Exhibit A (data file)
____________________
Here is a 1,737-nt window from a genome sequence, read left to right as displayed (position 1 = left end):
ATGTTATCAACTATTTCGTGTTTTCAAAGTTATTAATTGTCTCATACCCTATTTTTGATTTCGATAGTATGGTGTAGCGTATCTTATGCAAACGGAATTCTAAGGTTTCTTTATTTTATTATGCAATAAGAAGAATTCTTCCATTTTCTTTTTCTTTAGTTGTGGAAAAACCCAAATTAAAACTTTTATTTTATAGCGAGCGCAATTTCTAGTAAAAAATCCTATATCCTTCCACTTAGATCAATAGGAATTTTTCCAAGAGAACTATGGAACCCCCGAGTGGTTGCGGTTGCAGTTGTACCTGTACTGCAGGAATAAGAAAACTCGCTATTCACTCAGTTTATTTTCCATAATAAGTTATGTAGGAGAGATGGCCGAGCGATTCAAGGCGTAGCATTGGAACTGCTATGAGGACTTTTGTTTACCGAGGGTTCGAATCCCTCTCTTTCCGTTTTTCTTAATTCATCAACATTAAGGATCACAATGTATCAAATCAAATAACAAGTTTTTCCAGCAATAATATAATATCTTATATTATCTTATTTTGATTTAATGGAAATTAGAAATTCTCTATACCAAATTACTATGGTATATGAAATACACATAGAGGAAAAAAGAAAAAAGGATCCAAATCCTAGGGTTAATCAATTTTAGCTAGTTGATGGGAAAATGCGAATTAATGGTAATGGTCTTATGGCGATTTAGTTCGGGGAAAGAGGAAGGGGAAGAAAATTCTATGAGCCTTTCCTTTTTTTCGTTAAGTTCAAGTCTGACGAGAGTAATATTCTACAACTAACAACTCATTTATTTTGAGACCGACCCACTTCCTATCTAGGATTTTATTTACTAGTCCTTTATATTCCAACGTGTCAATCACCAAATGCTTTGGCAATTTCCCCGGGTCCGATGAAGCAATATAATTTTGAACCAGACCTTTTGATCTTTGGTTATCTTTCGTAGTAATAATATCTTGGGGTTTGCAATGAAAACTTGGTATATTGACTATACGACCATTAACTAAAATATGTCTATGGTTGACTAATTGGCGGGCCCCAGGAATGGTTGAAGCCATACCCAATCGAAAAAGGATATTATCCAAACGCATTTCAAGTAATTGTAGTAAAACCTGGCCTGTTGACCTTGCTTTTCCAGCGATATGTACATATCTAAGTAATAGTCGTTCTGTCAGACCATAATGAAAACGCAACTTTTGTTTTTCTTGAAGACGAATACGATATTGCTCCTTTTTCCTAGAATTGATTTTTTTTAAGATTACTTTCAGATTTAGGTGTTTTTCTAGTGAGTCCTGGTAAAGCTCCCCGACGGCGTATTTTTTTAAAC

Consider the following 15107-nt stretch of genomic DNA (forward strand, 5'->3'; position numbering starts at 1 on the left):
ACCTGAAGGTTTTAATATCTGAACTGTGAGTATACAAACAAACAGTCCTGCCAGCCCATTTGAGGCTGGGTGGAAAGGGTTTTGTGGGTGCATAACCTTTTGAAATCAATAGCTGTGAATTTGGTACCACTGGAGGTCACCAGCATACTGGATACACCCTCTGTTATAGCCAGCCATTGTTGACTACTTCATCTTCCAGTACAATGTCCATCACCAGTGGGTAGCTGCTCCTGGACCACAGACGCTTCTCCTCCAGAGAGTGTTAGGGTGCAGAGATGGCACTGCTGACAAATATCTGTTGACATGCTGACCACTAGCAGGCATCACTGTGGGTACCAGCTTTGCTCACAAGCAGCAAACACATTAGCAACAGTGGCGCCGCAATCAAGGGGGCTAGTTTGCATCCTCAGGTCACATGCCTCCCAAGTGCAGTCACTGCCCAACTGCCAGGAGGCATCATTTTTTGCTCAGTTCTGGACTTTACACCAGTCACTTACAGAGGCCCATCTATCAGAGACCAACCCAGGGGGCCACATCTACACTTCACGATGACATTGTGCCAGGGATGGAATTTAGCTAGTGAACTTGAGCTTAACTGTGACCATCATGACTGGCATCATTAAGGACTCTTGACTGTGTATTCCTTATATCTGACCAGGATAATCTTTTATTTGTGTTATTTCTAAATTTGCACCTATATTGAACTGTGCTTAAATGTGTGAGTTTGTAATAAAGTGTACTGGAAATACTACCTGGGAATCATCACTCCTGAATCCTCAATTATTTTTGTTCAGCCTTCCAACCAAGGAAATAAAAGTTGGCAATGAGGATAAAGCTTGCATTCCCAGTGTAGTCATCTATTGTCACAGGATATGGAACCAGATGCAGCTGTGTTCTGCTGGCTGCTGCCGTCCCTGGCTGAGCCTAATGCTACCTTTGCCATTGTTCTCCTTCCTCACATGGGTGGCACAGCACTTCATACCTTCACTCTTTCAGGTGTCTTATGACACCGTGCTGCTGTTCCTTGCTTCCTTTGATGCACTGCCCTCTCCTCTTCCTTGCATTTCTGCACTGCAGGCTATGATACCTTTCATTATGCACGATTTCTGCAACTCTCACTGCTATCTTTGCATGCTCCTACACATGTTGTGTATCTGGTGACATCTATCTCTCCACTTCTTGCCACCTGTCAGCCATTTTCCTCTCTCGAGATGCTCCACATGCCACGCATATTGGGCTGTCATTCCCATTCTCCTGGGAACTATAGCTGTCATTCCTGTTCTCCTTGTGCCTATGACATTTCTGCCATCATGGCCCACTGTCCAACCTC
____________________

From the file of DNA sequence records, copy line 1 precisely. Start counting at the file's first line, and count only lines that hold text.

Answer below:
Here is a 1,737-nt window from a genome sequence, read left to right as displayed (position 1 = left end):